For his 24th birthday on July 10, Virginia kicker Yannick Reyering received a portable Playstation and Madden 09 from his girlfriend -- in part to keep himself amused on road trips, but moreso to learn a little more about football.

"I haven't really figured it out yet," he said.

Don't panic, Hoos fans. The native of Mettingen, Germany, is allowed a bit of a learning curve. Not only will Reyering make his first start on Saturday against USC, but he'll also be playing in his first football game. Ever.

Virginia coach Al Groh said Reyering will probably handle the kickoffs and place kicks.

The former UVA soccer star would be playing professionally now, had he not gotten injured. He finished his career with 39 goals and over 20 assists, and was taken in the MLS Supplemental Draft by FC Dallas.

Knowing that former Cavalier Chris Gould had graduated and Reyering had exhausted his soccer eligibility, Virginia soccer coach George Gelnovatch suggested Reyering try football. Gelnovatch said Reyering loves the pressure: he handled the penalty kicks.

"I'm a little nervous," Reyering said, "but not really. I've played in front of a couple of thousand people before, but obviously it's going to be something different."

Before Reyering came to the United States in fall of 2005, he said he couldn't name a single team in the NFL or college football. The first weekend he arrived at Virginia, he went to the home season opener and left at halftime because he didn't know what was going on and "it was so long."

Now he has no choice but to stay until the clock runs out.

The coaches and other players helped introduce him "to the entire American football thing."

Is he good at it?

"You'll see in the game," he said.

What's his range?

"You'll find out."

"I'm not really approaching the ball any different than a soccer ball," he said. "My soccer coach said, either you can do it as a soccer player, or you can't do it at all."

Due to the NCAA's amateurism rules, he only had three years of soccer eligibility. He is listed as a senior, but has two years of football eligibility.

"I've caught up on 99 percent of the rules," he said. "When I came into camp, obviously I was focused on what I have to do and what my job was, but being part of the team it's good to know what else is going on and when I have to be on the field and when I have to prepare for going out there, kicking field goals. I spent lots of time up in the coach's office and in the office watching tape and getting familiar with the rules and doing as much as I can to familiarize myself with the game."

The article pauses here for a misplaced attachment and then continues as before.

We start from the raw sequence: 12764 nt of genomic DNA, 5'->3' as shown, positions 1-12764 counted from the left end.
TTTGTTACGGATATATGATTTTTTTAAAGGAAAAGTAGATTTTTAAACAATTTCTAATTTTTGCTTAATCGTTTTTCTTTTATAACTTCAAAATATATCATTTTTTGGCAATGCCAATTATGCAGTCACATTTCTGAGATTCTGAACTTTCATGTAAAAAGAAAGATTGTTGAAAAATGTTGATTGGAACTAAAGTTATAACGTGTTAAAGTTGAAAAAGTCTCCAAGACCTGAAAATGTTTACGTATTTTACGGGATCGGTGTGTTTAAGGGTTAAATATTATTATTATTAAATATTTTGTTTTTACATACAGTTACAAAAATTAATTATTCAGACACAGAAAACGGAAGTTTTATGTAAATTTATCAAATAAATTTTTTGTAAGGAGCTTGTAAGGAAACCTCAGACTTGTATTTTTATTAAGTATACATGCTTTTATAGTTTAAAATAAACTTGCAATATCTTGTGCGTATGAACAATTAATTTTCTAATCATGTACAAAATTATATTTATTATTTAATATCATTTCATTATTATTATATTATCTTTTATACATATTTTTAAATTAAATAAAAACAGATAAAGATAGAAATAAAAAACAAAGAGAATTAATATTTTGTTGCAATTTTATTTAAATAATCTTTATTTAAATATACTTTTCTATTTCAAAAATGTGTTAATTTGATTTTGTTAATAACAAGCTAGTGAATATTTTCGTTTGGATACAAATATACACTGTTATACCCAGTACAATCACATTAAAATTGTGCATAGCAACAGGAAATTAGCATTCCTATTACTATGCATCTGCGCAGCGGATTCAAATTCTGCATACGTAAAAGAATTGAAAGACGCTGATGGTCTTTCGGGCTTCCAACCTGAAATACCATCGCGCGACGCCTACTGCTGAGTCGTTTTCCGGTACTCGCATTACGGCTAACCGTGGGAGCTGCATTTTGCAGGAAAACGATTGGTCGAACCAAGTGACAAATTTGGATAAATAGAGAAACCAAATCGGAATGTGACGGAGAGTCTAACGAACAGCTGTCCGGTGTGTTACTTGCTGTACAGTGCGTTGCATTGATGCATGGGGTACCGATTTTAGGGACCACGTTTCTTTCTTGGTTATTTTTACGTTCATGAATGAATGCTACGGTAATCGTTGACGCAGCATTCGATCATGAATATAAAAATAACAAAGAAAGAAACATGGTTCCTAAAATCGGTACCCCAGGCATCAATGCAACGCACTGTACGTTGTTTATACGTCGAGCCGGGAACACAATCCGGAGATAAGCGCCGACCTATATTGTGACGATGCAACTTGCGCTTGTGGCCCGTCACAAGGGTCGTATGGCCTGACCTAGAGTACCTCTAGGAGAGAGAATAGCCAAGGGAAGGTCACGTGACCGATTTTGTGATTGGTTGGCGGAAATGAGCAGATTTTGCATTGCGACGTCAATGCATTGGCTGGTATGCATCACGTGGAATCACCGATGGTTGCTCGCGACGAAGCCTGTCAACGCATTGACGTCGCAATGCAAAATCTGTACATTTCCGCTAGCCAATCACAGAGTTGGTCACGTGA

And that includes playing Madden 09.

ACC in the morning: Bowden title talk

August, 22, 2008
8/22/08
7:29
AM ET

Posted by ESPN.com's Heather Dinich

Until he wins an ACC title, Clemson coach Tommy Bowden knows he's going to be answering questions about whether or not he actually can.

It's not like he doesn't have the talent to do it. Just look at how many veterans are being pushed by talented rookies in this program.

Bowden said he planned on using a significant amount of freshmen this season, but a few prominent newcomers have been relegated to the redshirt ranks.

Maryland should surprise some people in the Atlantic Division this year, and the Terps' veteran offensive line is a major reason why.

On the Coastal side, even Virginia Tech coach Frank Beamer has had to temper his expectations because he had so many questions to answer this summer. Could a defensive tackle nicknamed Taco be one of those answers? Possibly, now that he's slimmed down a bit.

With Eric Moncur and Allen Bailey battling injuries all summer, the freshmen on defense have had to turn it up a notch. Marcus Robinson has been impressive enough to earn consideration to start in the season opener. We don't know who the starting quarterback is at Miami yet, but we know what his backups are doing.

Georgia Tech had a game-style scrimmage Thursday night to prepare for its season opener against Jacksonville State, and it wasn't exactly pretty.

Wake Forest quarterback Riley Skinner isn't Matt Ryan, but he's tried to be. Now he's ready to be himself -- unflappable

Boston College walk-on cornerback Mark Maglio has never gotten paid for doing his impersonations before -- unless a scholarship counts. Corner DeLeon Gause already has a scholarship, and there's no question he's going to earn it this season, as teams are likely to pick on BC's inexperienced secondary.

The same can be said at UNC, but as Kendric Burney points out, it's not like they're going against no-name receivers in practice every day.

With punter/placekicker Graham Gano out, who will step up?

Speaking of kickers ... can UNC's Casey Barth break his brother Connor's records? First he has to win the job.

And Virginia coach Al Groh isn't ready to name a starting quarterback, but he declared Yannick Reyering his new kicker.

SPONSORED HEADLINES

ACC SCOREBOARD

Friday, 11/28
Saturday, 11/29